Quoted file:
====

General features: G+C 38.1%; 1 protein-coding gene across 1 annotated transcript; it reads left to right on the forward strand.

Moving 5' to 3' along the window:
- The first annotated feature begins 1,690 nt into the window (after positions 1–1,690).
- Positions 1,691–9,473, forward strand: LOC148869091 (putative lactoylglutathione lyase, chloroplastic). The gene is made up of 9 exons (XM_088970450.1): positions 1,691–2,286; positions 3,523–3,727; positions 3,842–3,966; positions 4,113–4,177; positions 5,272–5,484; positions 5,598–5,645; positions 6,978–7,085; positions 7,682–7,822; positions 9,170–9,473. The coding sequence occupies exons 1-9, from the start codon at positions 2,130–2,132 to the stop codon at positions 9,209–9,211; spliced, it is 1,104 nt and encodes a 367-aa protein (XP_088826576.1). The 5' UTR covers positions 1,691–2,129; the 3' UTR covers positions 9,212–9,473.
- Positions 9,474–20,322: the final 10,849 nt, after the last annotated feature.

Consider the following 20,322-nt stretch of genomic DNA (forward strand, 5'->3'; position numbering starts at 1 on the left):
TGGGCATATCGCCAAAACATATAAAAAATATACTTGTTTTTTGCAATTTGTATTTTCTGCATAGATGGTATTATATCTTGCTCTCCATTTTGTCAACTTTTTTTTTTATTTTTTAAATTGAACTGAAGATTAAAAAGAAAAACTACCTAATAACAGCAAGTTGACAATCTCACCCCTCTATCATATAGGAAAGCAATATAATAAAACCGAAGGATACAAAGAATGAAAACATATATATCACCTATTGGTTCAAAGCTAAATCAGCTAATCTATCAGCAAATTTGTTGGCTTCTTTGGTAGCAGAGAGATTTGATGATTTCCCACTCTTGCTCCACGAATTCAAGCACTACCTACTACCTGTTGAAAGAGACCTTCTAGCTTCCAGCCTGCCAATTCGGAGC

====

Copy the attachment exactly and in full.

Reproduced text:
General features: G+C 38.1%; 1 protein-coding gene across 1 annotated transcript; it reads left to right on the forward strand.

Moving 5' to 3' along the window:
- The first annotated feature begins 1,690 nt into the window (after positions 1–1,690).
- Positions 1,691–9,473, forward strand: LOC148869091 (putative lactoylglutathione lyase, chloroplastic). The gene is made up of 9 exons (XM_088970450.1): positions 1,691–2,286; positions 3,523–3,727; positions 3,842–3,966; positions 4,113–4,177; positions 5,272–5,484; positions 5,598–5,645; positions 6,978–7,085; positions 7,682–7,822; positions 9,170–9,473. The coding sequence occupies exons 1-9, from the start codon at positions 2,130–2,132 to the stop codon at positions 9,209–9,211; spliced, it is 1,104 nt and encodes a 367-aa protein (XP_088826576.1). The 5' UTR covers positions 1,691–2,129; the 3' UTR covers positions 9,212–9,473.
- Positions 9,474–20,322: the final 10,849 nt, after the last annotated feature.

Consider the following 20,322-nt stretch of genomic DNA (forward strand, 5'->3'; position numbering starts at 1 on the left):
TGGGCATATCGCCAAAACATATAAAAAATATACTTGTTTTTTGCAATTTGTATTTTCTGCATAGATGGTATTATATCTTGCTCTCCATTTTGTCAACTTTTTTTTTTATTTTTTAAATTGAACTGAAGATTAAAAAGAAAAACTACCTAATAACAGCAAGTTGACAATCTCACCCCTCTATCATATAGGAAAGCAATATAATAAAACCGAAGGATACAAAGAATGAAAACATATATATCACCTATTGGTTCAAAGCTAAATCAGCTAATCTATCAGCAAATTTGTTGGCTTCTTTGGTAGCAGAGAGATTTGATGATTTCCCACTCTTGCTCCACGAATTCAAGCACTACCTACTACCTGTTGAAAGAGACCTTCTAGCTTCCAGCCTGCCAATTCGGAGC